- British households are £600 worse off per year than they would have been had the UK not voted to leave the EU, according to new research.
- The National Institute of Economic and Social Research said the Brexit vote had caused the UK’s economic downturn and a decline in living standards.
- The think tank based its forecasts on a soft Brexit, but said a “disorderly, cliff-edge Brexit” was still possible.
LONDON — British households are £600 worse off per year now than they would have been had the Brexit referendum not occurred, according to a leading economic think tank.
According to the National Institute of Economic and Social Research (NIESR), it is “almost certain” that the downturn in the UK economy and the accompanying fall in living standards over the past year is the result of the Brexit vote.
Had the vote not occurred, and the economy had continued to grow at its previous rate, real household disposable income per person could be more than 2% higher than now, “worth over £600 per annum to the average household,” said NIESR Director of Macroeconomic Modelling and Forecasting Dr Garry Young.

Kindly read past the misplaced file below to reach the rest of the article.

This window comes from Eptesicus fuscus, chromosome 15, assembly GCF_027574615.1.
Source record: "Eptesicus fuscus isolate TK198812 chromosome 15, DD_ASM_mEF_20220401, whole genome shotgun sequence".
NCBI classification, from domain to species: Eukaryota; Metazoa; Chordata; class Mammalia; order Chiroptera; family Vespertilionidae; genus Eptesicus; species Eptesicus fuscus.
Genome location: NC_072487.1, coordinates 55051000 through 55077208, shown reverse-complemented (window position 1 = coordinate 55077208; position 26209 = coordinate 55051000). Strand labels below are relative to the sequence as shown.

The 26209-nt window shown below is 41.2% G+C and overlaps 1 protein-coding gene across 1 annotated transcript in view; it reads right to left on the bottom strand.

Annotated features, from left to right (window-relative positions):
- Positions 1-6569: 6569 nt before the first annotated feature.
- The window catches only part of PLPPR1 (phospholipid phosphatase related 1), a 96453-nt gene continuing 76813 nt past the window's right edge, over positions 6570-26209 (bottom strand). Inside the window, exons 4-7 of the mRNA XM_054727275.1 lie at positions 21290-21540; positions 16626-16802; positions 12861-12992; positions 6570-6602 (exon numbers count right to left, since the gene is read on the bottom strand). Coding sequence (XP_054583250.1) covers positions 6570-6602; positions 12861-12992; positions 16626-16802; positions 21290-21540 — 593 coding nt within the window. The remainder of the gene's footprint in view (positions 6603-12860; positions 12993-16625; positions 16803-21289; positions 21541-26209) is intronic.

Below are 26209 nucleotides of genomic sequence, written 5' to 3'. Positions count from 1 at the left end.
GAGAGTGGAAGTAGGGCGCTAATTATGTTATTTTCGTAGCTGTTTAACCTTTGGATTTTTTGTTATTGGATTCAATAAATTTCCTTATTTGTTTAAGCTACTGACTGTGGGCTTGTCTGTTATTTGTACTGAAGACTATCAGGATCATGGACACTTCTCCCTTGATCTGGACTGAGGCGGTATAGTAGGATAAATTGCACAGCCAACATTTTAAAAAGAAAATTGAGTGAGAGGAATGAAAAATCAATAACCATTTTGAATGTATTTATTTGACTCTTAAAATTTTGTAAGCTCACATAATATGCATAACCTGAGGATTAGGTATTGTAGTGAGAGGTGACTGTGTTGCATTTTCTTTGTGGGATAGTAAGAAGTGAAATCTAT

He also said it was likely that Brexit uncertainty was having a negative impact on investment and productivity in the UK, which has stagnated.
Against a backdrop of economic and political uncertainty, NIESR revised down its forecast for UK GDP growth on Wednesday: it now expects GDP to grow by around 1.5% this year and in 2018, while global GDP is expected to grow by 3.5% this year.
In the wake of rising inflation and a weak pound, the Bank of England (BoE) is expected to raise interest rates for the first time in a decade on Thursday. The NIESR said inflation was likely to rise to a high of 3.2% in the final quarter of this year, but would drop down to 2% by the second half of 2019 as the BoE raises rates.
Young said interest rates would “not need to rise very far” in order to keep the Consumer Price Index on target.
Looking ahead to the Autumn Budget, Young said it was possible to “relax fiscal austerity a little while maintaining long-term fiscal discipline” as a means to tackle the poor productivity growth forecast by NIESR.
NIESR’s forecasting is based on a soft Brexit, which it defines as including at least a two year transition period and a negotiated free trade in place beyond 2021. Such a deal “seems closest to meeting the objectives of both sides in the negotiations and most likely to be acceptable to the EU and UK parliaments,” it said.
However, warned Young, “we do not have any great confidence that this will be the path to Brexit that will be followed.” He said there were “many possible alternatives, including the extreme possibility of a disorderly cliff-edge Brexit.”
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